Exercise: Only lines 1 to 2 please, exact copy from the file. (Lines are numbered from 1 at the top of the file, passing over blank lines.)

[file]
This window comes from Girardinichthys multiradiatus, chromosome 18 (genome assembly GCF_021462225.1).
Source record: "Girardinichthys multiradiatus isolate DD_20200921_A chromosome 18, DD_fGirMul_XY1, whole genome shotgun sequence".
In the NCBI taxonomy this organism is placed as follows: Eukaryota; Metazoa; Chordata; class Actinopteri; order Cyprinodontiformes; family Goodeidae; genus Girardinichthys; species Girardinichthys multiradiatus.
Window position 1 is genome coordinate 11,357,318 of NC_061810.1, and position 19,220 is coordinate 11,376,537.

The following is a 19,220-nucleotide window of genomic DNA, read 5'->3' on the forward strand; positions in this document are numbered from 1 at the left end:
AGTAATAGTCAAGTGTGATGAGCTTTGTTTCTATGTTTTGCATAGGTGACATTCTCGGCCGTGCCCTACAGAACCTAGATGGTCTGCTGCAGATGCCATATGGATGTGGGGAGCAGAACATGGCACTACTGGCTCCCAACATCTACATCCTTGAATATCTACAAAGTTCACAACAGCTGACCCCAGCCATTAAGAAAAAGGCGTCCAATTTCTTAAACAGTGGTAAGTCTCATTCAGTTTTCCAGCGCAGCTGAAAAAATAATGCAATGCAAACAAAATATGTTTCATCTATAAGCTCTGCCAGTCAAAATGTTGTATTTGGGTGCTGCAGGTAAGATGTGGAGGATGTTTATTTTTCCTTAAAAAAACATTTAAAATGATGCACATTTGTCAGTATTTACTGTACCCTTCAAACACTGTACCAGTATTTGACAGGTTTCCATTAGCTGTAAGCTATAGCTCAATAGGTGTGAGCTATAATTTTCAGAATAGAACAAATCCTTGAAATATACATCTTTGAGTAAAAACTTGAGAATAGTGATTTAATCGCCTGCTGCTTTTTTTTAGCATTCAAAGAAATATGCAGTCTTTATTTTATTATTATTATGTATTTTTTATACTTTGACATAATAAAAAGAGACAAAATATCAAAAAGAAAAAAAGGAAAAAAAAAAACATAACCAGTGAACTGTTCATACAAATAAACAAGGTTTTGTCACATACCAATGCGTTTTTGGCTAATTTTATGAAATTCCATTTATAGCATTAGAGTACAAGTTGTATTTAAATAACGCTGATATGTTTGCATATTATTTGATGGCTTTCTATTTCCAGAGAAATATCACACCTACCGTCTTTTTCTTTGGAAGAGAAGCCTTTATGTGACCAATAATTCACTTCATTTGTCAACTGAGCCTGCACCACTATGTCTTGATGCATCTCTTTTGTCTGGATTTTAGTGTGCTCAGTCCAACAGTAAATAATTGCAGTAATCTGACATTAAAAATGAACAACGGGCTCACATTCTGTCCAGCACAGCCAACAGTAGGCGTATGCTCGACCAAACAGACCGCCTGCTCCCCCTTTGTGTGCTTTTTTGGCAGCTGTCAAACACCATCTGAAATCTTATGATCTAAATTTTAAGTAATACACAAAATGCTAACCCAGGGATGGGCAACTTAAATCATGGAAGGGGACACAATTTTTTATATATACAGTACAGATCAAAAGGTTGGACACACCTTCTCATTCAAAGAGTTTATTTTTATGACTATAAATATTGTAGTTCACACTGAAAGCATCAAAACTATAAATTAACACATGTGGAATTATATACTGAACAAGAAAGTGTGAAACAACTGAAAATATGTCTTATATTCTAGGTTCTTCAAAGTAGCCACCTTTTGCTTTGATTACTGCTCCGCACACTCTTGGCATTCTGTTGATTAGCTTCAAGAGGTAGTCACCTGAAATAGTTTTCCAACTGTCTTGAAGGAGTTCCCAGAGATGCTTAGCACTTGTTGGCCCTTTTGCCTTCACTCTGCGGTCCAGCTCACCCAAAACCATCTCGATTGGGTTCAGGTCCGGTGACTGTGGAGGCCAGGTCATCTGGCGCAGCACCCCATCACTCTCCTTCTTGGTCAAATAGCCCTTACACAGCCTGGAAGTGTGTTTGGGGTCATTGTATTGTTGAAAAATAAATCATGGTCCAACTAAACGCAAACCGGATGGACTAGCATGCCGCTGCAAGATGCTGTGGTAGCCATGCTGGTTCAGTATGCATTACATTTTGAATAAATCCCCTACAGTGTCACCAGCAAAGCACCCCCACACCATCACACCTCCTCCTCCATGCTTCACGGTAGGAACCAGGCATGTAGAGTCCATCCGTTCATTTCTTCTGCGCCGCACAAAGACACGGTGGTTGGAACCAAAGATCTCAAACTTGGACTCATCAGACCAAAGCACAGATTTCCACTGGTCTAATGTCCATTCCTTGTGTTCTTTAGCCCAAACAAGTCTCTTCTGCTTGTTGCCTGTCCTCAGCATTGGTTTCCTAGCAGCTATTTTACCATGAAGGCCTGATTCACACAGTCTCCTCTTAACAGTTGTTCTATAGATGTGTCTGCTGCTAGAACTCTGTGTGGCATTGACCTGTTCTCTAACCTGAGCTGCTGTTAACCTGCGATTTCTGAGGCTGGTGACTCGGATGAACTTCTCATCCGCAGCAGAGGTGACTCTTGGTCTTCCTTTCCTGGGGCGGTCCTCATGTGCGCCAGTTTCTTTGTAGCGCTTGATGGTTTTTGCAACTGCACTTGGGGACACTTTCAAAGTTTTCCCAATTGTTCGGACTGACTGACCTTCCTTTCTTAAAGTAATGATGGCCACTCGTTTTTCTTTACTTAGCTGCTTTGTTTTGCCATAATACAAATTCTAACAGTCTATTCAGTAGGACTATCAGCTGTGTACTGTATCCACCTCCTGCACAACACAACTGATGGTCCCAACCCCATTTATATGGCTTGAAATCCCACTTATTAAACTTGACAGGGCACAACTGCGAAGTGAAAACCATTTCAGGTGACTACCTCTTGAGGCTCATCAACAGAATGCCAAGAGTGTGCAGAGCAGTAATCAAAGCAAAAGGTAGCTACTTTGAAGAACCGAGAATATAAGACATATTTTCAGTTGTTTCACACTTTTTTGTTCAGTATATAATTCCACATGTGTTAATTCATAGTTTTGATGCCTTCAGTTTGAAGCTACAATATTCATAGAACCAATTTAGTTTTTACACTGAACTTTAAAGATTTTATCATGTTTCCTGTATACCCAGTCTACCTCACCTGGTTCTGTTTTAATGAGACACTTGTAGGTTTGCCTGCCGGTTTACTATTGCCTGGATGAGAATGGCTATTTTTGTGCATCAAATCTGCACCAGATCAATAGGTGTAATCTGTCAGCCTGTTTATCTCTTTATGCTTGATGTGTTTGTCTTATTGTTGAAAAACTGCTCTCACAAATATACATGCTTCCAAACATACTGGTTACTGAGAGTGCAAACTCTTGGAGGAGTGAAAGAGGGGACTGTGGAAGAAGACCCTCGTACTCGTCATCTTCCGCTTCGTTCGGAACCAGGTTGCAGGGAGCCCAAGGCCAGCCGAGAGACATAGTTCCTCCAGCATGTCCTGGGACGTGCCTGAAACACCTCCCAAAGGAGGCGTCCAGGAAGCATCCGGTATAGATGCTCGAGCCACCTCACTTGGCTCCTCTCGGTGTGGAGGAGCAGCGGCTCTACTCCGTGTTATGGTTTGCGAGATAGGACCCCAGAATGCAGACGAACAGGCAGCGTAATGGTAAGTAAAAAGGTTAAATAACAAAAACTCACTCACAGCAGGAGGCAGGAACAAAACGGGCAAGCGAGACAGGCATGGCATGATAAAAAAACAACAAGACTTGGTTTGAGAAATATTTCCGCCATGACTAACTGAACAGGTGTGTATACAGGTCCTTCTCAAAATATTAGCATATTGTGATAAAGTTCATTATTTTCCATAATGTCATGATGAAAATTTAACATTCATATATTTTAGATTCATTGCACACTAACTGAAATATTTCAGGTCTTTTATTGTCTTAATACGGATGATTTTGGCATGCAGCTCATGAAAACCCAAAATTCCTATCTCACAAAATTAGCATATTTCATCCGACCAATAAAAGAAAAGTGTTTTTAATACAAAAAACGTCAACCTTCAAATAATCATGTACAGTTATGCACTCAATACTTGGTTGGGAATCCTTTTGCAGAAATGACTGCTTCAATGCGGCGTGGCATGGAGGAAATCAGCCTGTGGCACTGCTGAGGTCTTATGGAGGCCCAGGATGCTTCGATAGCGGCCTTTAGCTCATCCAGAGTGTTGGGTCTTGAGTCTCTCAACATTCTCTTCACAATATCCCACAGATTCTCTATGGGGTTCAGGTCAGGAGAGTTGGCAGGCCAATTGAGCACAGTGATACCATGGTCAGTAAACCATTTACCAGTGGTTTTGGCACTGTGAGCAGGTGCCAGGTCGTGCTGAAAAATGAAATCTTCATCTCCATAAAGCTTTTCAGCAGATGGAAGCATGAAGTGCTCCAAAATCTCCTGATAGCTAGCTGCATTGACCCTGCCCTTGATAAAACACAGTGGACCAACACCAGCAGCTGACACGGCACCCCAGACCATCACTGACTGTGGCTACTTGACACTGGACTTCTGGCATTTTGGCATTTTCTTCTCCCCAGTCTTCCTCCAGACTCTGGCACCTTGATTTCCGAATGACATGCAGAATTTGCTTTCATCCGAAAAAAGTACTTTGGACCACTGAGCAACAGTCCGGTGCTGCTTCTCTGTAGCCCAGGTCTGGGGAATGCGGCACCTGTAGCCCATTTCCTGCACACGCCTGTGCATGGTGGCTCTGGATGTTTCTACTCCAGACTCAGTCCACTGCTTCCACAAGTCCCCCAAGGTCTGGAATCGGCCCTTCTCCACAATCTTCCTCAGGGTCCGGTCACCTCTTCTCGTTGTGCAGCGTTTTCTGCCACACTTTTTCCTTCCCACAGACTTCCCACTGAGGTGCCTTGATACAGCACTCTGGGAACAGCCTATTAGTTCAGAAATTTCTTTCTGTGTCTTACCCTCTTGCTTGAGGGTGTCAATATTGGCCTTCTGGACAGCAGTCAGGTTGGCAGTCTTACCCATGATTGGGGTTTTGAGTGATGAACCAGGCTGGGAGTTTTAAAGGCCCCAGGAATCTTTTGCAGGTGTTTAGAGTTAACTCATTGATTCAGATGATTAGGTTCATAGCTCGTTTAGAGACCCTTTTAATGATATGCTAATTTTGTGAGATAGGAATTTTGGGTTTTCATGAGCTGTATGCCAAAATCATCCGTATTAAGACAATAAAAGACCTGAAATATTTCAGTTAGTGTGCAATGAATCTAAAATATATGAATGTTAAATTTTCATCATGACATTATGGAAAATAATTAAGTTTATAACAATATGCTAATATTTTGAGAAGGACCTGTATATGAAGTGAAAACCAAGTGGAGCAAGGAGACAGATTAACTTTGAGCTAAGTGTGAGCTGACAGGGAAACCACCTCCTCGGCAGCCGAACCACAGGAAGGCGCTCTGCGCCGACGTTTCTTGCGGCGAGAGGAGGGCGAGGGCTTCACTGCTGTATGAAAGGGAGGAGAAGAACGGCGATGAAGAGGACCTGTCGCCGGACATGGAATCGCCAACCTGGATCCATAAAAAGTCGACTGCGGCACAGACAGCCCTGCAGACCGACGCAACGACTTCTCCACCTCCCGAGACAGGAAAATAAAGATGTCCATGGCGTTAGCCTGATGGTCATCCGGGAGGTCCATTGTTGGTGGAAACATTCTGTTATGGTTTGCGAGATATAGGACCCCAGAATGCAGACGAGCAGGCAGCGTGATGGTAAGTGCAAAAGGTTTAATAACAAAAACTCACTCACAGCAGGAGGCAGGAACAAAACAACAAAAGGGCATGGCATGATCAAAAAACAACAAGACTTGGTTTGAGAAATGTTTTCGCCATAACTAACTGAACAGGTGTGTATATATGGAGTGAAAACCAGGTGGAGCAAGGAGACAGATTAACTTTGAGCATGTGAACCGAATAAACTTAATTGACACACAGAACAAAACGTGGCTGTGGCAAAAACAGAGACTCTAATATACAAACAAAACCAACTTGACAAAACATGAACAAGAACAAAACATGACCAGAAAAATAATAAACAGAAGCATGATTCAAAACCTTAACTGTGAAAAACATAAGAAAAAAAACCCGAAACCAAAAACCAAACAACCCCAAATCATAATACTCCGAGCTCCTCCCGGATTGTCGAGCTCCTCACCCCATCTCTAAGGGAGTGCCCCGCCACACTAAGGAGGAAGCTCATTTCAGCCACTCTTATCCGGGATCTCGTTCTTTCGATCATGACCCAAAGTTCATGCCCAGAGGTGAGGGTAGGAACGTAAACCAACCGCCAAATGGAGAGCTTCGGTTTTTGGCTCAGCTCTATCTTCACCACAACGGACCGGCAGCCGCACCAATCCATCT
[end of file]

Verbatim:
This window comes from Girardinichthys multiradiatus, chromosome 18 (genome assembly GCF_021462225.1).
Source record: "Girardinichthys multiradiatus isolate DD_20200921_A chromosome 18, DD_fGirMul_XY1, whole genome shotgun sequence".